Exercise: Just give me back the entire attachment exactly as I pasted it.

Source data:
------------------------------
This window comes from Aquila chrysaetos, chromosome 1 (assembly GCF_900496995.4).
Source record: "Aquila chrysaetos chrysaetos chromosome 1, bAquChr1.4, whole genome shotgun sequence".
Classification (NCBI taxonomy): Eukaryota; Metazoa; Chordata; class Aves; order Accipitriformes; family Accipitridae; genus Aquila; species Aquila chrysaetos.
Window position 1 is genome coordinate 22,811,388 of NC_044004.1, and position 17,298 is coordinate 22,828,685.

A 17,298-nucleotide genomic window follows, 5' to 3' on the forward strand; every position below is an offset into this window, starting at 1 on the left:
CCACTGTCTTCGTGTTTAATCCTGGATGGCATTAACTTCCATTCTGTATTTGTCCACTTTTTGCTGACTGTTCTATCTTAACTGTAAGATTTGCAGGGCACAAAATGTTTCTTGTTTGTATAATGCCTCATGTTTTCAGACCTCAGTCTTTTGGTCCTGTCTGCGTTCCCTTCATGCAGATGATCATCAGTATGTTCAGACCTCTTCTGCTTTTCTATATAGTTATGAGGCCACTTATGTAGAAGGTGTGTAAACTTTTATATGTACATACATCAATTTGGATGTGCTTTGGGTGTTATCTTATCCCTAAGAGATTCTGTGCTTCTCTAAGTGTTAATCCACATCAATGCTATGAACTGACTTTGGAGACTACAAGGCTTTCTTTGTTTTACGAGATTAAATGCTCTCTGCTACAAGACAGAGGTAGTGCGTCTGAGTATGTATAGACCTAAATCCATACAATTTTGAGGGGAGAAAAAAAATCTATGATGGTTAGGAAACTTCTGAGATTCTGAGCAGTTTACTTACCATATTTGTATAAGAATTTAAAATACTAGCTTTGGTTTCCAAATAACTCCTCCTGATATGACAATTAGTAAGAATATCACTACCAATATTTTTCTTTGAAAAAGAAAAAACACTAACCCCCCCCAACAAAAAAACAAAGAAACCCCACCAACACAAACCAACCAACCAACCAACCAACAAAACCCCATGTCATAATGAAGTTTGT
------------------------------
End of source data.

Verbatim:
This window comes from Aquila chrysaetos, chromosome 1 (assembly GCF_900496995.4).
Source record: "Aquila chrysaetos chrysaetos chromosome 1, bAquChr1.4, whole genome shotgun sequence".
Classification (NCBI taxonomy): Eukaryota; Metazoa; Chordata; class Aves; order Accipitriformes; family Accipitridae; genus Aquila; species Aquila chrysaetos.
Window position 1 is genome coordinate 22,811,388 of NC_044004.1, and position 17,298 is coordinate 22,828,685.

A 17,298-nucleotide genomic window follows, 5' to 3' on the forward strand; every position below is an offset into this window, starting at 1 on the left:
CCACTGTCTTCGTGTTTAATCCTGGATGGCATTAACTTCCATTCTGTATTTGTCCACTTTTTGCTGACTGTTCTATCTTAACTGTAAGATTTGCAGGGCACAAAATGTTTCTTGTTTGTATAATGCCTCATGTTTTCAGACCTCAGTCTTTTGGTCCTGTCTGCGTTCCCTTCATGCAGATGATCATCAGTATGTTCAGACCTCTTCTGCTTTTCTATATAGTTATGAGGCCACTTATGTAGAAGGTGTGTAAACTTTTATATGTACATACATCAATTTGGATGTGCTTTGGGTGTTATCTTATCCCTAAGAGATTCTGTGCTTCTCTAAGTGTTAATCCACATCAATGCTATGAACTGACTTTGGAGACTACAAGGCTTTCTTTGTTTTACGAGATTAAATGCTCTCTGCTACAAGACAGAGGTAGTGCGTCTGAGTATGTATAGACCTAAATCCATACAATTTTGAGGGGAGAAAAAAAATCTATGATGGTTAGGAAACTTCTGAGATTCTGAGCAGTTTACTTACCATATTTGTATAAGAATTTAAAATACTAGCTTTGGTTTCCAAATAACTCCTCCTGATATGACAATTAGTAAGAATATCACTACCAATATTTTTCTTTGAAAAAGAAAAAACACTAACCCCCCCCAACAAAAAAACAAAGAAACCCCACCAACACAAACCAACCAACCAACCAACCAACAAAACCCCATGTCATAATGAAGTTTGT